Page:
3.1       Maintain the health of the trees and shrubs by regular feeding and pruning.  Where lower branches interfere with activities in the park, they should be pruned back.  General pruning to remove dead wood and allow penetration of light and air,  important to the health of the landscape,  should be carried out regularly.

3.2       Younger trees and new plantings should be mulched over their root zone, to suppress weeds, add nutrients to the soil, lessen competition from turf grass, and retain moisture.

3.3       Grass mowing equipment should be kept away from all trees and shrubs, especially younger ones, to avoid damage to the trunk by power mowers and weed trimmers.

3.4       Opportunities for strategically infilling with young trees to replenish the aging stock of existing trees should be identified annually as part of the work program for the coming year.  Locations should meet other guidelines in the Master Plan concerning the park layout and activities in the park.

3.5       Coordinate with the Municipality of Bluewater the maintenance of trees within the road allowances adjacent to the park.


All the area in the park above the bank, apart from the area covered by hedges, is maintained as lawn area.  As the park hosts a considerable amount of use such as picnicking, sunset viewing, informal play, special events such as concerts, and steady pedestrian and bicycle traffic, the turfgrass in the park is important in supporting these activities.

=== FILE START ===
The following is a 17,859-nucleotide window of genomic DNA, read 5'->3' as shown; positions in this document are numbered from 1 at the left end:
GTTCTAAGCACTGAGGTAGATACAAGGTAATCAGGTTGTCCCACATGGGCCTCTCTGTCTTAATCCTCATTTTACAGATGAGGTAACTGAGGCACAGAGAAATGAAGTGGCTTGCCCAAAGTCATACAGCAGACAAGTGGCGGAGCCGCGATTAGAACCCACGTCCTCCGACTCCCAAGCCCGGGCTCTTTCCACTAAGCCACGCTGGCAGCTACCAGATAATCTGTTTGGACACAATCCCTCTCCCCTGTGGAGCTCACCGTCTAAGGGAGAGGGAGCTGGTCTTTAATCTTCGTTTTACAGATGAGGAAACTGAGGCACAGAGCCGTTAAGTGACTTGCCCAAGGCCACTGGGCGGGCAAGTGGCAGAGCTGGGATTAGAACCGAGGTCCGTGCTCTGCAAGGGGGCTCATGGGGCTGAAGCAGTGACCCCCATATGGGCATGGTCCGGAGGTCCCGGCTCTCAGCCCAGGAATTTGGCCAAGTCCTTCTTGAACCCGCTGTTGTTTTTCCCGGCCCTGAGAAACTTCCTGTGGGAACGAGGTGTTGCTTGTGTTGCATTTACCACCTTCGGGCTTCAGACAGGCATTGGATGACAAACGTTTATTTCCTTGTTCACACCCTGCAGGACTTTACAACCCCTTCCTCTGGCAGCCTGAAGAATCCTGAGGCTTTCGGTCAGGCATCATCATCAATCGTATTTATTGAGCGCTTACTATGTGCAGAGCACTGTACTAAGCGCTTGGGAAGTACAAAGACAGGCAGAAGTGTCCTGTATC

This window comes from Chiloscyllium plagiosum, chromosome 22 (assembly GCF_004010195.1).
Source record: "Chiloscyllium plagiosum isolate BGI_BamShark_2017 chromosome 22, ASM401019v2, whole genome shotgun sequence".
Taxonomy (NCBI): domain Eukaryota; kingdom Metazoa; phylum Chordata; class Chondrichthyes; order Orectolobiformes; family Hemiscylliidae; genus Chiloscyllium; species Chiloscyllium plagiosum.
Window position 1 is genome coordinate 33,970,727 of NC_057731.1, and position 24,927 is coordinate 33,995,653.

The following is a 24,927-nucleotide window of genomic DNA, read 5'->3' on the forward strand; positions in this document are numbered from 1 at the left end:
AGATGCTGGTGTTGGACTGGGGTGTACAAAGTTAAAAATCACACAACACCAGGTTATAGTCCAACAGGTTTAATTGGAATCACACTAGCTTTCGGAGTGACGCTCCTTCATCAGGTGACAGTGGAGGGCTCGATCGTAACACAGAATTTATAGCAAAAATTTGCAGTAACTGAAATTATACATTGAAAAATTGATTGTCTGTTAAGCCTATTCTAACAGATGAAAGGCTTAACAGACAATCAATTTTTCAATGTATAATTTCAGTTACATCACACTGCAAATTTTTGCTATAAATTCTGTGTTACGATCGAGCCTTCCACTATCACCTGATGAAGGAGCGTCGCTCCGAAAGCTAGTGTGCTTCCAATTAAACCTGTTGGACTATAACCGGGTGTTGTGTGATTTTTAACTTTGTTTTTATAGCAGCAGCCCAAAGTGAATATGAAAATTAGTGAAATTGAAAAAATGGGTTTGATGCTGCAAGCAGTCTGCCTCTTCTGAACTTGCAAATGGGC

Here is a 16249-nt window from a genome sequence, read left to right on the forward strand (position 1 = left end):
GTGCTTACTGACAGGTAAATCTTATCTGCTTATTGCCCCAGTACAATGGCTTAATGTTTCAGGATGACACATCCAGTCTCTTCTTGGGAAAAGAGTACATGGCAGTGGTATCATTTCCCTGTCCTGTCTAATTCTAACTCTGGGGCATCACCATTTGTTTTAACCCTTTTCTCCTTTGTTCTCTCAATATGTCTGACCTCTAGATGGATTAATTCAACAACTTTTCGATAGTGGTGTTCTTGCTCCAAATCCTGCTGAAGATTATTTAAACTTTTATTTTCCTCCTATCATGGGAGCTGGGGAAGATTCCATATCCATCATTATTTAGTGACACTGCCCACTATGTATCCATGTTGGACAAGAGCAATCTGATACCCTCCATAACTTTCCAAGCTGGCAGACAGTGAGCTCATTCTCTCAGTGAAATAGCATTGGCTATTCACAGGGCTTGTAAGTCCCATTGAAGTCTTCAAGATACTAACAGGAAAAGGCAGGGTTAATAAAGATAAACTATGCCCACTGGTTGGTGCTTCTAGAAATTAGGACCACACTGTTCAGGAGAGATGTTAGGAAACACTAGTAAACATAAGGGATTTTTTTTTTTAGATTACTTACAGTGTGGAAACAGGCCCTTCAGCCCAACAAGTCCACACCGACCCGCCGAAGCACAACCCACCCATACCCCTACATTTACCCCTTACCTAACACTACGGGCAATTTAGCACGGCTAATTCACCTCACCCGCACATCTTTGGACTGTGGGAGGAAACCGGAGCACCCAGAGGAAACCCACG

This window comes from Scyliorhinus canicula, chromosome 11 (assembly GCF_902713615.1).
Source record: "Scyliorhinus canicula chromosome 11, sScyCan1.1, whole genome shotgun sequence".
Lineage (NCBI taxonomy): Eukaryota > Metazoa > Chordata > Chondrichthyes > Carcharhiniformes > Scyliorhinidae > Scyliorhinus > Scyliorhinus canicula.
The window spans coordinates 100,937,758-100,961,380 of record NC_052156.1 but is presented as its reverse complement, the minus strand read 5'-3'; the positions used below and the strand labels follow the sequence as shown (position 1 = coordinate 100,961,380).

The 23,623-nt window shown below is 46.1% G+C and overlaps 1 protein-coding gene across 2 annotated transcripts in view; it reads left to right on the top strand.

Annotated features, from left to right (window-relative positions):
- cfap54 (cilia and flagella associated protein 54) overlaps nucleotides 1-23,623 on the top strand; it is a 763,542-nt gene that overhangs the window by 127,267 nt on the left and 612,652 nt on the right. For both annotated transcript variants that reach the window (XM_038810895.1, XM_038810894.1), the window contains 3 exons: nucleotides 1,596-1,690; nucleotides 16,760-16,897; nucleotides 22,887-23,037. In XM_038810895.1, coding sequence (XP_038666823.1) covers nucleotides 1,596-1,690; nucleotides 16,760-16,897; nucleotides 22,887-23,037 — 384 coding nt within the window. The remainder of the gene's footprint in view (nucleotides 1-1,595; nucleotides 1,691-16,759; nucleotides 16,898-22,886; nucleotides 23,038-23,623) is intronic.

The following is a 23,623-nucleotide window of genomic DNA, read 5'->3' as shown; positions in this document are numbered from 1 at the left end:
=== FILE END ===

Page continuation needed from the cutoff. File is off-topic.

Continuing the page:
In 1998, a gravel parking lot in the park, accessed via Colina Street, was decommissioned and seeded over as a lawn area.  This increased the area of the park dedicated to pedestrian use and kept unneeded vehicular traffic out of the park.  The grass in this area, since it was installed over the gravel parking lot base, is not as healthy as in other parts of the park.  This area is also the most heavily used part of the park.


4.1       Maintain the health of the turfgrass by regular feeding, using environmentally sound, organic methods where possible.

4.2       Top dress with compost or soil where necessary to rejuvenate the turfgrass and to supplement the topsoil layer (e.g. lawn area over former parking lot).

4.3       Aerate the lawn areas periodically, especially in high traffic areas where the soil becomes compacted.


The park landscape is based on a straightforward and easy to maintain design concept.   Hedges, trees, shrubs and open lawn areas are the principal elements of the main part of the park above the bank.  However, there have traditionally been two other elements of the park landscape:  the lilac garden along the Colina Street edge and lines of daffodils planted along the fence lines.  Both of these have become neglected over the years and will need to be rejuvenated.  The lilac garden has declined as a result of increased shade over the years from the adjacent walnut trees and cedar hedge.  Additionally, lilacs are among the species that are adversely affected by toxins exuded from the roots of nearby black walnut trees.


5.1       Any new special plantings proposed for the park should be restricted to low-maintenance type of plantings at the edges of the main park spaces that are in keeping with the overall character of Pioneer Park.

5.2       The existing lilac garden, as a traditional element of the park, should be restored, relocating it if necessary.  Incorporate existing lilacs in the garden bed and adjacent lawn areas.

5.3       A program of planting Dafodil bulbs along the fence lines at the edge of the park should be undertaken, incorporating and moving, if necessary, any existing bulbs.